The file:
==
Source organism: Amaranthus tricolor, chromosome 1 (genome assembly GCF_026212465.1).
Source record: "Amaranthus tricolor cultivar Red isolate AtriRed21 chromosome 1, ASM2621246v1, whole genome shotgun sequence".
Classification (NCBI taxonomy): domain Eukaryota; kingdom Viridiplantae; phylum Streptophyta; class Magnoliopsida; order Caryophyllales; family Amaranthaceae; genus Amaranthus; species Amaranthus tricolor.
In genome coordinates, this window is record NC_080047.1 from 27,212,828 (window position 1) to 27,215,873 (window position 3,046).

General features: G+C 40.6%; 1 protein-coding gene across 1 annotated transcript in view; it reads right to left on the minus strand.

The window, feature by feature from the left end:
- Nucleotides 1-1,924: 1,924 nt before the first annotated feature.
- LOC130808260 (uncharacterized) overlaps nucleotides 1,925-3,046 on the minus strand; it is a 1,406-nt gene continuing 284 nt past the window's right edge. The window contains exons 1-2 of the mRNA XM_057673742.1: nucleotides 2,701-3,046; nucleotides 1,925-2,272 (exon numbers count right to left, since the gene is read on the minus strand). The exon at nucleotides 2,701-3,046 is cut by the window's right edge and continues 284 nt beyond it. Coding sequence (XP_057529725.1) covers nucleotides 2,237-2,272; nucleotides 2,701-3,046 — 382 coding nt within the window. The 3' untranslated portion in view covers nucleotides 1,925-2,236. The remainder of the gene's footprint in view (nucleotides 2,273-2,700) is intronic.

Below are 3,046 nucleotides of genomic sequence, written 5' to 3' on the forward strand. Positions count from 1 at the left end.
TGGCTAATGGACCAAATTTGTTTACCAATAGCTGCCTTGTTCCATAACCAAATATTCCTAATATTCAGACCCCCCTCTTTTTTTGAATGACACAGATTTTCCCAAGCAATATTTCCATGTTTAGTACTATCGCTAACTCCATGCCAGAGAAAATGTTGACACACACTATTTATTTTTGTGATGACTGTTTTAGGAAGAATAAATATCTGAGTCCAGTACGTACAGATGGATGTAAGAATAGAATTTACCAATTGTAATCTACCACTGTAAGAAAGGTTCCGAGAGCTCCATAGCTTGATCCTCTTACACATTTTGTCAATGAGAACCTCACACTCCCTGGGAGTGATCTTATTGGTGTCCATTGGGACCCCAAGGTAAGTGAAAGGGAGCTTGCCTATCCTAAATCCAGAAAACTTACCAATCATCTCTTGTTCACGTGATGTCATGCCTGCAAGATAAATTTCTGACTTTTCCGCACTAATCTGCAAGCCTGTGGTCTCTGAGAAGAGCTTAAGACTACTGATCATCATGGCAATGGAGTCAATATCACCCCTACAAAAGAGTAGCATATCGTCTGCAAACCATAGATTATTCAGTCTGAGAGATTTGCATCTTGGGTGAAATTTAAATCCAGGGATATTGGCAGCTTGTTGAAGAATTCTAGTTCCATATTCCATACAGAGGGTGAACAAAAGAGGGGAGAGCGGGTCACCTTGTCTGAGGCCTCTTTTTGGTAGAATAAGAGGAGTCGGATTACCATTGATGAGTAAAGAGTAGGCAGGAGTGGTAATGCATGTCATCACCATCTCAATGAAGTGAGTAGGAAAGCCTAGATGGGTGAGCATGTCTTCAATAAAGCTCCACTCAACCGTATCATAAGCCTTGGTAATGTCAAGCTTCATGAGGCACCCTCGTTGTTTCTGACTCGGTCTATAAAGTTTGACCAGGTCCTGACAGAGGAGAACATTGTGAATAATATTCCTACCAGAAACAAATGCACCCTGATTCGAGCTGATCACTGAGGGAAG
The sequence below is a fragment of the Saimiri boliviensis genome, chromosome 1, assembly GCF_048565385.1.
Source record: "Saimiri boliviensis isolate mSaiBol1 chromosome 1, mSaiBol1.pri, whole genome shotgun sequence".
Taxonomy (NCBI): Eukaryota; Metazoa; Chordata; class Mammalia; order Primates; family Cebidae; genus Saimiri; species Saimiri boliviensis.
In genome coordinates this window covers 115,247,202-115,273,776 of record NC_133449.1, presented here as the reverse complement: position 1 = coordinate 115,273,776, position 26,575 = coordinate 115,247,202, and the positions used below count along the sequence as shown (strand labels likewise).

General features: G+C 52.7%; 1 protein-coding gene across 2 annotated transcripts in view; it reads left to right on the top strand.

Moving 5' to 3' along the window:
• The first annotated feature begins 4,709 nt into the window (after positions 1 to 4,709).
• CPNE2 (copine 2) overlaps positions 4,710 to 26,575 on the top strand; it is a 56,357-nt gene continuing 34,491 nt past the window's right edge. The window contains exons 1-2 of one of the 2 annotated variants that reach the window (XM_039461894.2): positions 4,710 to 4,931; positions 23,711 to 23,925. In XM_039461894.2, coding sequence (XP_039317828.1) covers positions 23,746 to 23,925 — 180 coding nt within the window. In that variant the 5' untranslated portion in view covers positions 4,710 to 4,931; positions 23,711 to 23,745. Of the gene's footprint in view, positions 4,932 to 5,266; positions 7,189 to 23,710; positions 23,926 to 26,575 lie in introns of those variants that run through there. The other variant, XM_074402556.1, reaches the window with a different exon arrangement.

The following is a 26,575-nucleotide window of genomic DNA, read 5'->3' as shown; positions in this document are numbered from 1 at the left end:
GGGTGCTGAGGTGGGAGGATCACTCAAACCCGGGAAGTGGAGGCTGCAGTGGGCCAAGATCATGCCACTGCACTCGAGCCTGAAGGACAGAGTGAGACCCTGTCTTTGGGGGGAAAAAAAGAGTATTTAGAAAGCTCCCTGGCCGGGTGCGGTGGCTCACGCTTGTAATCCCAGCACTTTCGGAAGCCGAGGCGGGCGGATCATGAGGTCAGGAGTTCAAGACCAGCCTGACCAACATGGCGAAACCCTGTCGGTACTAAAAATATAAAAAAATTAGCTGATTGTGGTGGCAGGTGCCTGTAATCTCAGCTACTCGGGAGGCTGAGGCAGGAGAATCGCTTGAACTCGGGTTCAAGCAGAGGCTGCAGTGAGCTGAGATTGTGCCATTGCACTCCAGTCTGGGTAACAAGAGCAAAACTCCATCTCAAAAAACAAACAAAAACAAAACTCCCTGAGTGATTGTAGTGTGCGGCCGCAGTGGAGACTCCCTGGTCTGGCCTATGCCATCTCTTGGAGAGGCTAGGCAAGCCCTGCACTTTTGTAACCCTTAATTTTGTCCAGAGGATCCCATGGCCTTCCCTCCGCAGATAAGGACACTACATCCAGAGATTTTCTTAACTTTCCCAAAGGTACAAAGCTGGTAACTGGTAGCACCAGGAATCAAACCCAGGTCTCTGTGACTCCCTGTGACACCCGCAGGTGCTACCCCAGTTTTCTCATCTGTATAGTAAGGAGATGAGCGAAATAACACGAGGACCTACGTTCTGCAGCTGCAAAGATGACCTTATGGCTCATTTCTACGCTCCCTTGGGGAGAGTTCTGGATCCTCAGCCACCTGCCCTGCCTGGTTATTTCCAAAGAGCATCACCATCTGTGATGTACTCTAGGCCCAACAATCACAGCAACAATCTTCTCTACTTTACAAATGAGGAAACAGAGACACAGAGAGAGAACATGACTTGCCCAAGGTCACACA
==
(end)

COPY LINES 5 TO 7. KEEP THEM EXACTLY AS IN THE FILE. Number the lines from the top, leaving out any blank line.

General features: G+C 40.6%; 1 protein-coding gene across 1 annotated transcript in view; it reads right to left on the minus strand.

The window, feature by feature from the left end:
- Nucleotides 1-1,924: 1,924 nt before the first annotated feature.